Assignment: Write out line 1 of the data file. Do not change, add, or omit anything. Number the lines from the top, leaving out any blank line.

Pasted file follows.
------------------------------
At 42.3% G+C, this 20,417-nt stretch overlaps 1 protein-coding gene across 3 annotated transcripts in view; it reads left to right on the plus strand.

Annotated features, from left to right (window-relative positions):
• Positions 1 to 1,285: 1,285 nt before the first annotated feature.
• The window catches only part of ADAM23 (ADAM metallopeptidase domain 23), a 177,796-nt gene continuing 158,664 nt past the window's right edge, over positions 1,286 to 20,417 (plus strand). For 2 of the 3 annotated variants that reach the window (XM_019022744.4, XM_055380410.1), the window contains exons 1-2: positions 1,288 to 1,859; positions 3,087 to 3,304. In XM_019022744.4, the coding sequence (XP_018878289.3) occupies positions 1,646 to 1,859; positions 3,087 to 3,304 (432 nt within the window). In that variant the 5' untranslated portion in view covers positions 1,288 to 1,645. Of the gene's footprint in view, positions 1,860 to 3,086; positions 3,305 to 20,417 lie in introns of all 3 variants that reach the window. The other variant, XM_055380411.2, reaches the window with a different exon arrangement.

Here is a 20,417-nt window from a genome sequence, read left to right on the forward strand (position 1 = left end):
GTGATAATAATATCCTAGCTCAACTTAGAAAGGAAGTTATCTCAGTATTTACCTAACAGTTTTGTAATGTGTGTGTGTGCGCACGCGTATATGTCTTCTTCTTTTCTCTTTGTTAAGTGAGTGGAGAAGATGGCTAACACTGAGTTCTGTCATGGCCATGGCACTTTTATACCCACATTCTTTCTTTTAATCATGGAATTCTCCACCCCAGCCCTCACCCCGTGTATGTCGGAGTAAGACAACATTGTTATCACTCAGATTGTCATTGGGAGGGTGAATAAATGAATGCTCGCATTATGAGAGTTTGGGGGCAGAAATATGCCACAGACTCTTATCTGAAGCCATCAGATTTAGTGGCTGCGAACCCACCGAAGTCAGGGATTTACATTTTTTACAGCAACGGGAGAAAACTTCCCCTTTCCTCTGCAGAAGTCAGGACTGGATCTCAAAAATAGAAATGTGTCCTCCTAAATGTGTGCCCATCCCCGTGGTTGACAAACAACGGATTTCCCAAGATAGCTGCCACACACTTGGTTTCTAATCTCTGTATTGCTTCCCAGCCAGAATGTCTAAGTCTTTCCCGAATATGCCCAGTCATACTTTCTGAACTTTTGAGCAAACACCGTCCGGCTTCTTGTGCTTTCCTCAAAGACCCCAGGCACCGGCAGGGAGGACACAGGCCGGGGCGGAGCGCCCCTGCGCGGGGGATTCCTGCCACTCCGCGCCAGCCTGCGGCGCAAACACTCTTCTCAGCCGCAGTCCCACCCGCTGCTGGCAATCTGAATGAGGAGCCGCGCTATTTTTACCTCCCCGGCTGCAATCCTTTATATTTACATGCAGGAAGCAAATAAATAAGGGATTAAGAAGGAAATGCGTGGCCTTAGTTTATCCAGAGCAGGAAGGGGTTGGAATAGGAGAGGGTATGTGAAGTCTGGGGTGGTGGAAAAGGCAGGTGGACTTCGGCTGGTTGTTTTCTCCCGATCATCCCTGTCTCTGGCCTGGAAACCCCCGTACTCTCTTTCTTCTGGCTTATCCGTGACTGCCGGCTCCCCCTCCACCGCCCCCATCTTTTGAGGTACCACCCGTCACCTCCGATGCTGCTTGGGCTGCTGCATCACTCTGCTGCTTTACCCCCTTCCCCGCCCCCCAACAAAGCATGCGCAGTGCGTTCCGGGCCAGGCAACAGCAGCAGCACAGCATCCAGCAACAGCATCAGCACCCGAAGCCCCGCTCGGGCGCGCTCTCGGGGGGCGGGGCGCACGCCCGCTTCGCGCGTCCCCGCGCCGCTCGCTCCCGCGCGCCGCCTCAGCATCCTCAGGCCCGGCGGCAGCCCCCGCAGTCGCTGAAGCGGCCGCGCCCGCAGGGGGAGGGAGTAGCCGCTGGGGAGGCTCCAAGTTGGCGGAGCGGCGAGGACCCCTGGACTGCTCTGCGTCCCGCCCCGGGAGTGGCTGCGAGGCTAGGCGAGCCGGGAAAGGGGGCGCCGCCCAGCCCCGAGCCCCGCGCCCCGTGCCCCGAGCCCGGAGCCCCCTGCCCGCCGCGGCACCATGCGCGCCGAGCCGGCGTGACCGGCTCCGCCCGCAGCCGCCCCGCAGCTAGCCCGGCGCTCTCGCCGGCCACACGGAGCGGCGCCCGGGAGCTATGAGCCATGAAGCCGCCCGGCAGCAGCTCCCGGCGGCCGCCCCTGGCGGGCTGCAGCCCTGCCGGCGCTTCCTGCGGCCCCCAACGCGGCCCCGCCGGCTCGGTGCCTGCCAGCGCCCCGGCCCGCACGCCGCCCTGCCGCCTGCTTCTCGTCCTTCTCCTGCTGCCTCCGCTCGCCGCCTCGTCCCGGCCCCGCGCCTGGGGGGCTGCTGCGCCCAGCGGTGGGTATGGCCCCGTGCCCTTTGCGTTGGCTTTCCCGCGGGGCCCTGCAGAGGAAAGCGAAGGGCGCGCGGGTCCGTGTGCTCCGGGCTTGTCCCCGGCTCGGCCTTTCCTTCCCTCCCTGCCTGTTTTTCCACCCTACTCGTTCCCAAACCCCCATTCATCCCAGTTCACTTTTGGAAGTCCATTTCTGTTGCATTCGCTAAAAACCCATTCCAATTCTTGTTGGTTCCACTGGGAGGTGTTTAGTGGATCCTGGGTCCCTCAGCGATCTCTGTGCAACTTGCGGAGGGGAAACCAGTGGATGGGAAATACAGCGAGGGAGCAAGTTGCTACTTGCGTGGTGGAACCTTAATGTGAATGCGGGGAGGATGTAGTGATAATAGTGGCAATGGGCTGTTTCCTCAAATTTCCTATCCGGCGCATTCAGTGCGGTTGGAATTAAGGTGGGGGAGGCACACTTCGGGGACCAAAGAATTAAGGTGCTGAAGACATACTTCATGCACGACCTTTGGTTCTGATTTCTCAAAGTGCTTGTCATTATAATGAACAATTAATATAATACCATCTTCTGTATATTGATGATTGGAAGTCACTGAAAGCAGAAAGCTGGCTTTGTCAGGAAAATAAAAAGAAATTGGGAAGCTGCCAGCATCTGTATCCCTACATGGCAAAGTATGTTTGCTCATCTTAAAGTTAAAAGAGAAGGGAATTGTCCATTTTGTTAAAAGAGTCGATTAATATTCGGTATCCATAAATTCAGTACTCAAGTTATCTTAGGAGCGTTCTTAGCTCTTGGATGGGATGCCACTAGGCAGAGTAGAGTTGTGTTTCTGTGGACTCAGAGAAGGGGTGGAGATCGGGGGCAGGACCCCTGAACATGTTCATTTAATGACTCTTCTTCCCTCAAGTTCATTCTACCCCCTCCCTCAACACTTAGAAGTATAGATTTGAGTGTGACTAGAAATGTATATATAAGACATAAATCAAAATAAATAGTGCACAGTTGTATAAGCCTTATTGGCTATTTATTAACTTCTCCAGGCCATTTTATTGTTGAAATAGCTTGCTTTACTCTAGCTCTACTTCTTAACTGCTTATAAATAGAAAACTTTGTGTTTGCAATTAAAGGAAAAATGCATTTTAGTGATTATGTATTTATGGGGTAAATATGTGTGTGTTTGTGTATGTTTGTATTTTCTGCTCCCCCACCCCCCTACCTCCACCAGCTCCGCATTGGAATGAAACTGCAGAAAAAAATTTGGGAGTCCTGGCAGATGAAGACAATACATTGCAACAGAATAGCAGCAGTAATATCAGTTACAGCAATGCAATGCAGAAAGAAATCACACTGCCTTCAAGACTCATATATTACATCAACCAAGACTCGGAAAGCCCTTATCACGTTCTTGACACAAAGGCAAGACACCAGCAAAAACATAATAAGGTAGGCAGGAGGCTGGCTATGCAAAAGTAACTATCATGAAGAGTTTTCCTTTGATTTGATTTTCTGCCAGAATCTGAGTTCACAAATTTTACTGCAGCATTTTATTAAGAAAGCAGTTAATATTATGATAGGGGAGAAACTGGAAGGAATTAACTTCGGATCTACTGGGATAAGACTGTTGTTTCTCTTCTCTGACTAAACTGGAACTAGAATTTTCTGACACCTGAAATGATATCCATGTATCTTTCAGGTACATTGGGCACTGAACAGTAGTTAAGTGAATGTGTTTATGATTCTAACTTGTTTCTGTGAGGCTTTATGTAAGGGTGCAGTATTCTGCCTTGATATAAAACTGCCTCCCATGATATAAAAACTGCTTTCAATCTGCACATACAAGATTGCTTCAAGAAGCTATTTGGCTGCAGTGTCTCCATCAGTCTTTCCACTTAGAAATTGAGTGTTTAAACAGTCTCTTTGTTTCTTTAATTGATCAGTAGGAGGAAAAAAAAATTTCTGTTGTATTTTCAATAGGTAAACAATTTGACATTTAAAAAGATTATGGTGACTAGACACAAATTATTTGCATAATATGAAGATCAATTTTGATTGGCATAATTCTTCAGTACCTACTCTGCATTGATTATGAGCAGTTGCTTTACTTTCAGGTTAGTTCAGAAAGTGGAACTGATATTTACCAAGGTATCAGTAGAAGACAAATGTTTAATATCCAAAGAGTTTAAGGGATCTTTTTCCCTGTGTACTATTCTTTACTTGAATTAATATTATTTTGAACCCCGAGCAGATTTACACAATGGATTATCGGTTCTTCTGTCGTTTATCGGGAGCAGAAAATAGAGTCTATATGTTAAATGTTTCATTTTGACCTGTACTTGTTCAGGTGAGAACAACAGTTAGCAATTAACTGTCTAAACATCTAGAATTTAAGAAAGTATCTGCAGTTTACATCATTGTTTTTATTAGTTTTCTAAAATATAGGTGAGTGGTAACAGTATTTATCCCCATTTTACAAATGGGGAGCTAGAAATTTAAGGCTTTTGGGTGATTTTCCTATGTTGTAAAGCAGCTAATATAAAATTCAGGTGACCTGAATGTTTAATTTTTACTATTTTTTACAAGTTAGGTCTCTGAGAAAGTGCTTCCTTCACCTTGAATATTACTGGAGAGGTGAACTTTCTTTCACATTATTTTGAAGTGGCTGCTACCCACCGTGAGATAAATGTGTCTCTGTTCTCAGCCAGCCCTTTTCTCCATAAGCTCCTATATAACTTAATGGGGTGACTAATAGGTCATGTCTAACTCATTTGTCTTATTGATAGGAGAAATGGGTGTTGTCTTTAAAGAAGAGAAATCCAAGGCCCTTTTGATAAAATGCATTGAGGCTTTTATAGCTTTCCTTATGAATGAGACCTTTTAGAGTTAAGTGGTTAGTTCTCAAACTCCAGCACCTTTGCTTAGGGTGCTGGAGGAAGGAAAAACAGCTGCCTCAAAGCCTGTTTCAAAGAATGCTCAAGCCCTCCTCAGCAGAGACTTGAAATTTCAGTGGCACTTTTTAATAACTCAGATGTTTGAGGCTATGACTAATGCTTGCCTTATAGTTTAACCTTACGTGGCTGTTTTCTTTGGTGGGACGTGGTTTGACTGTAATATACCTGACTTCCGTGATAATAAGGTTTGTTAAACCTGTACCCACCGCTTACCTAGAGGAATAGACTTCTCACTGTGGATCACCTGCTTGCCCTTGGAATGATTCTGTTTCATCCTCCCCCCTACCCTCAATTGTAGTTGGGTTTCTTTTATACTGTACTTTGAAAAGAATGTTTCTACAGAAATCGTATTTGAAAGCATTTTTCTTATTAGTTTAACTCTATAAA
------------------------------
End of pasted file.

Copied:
At 42.3% G+C, this 20,417-nt stretch overlaps 1 protein-coding gene across 3 annotated transcripts in view; it reads left to right on the plus strand.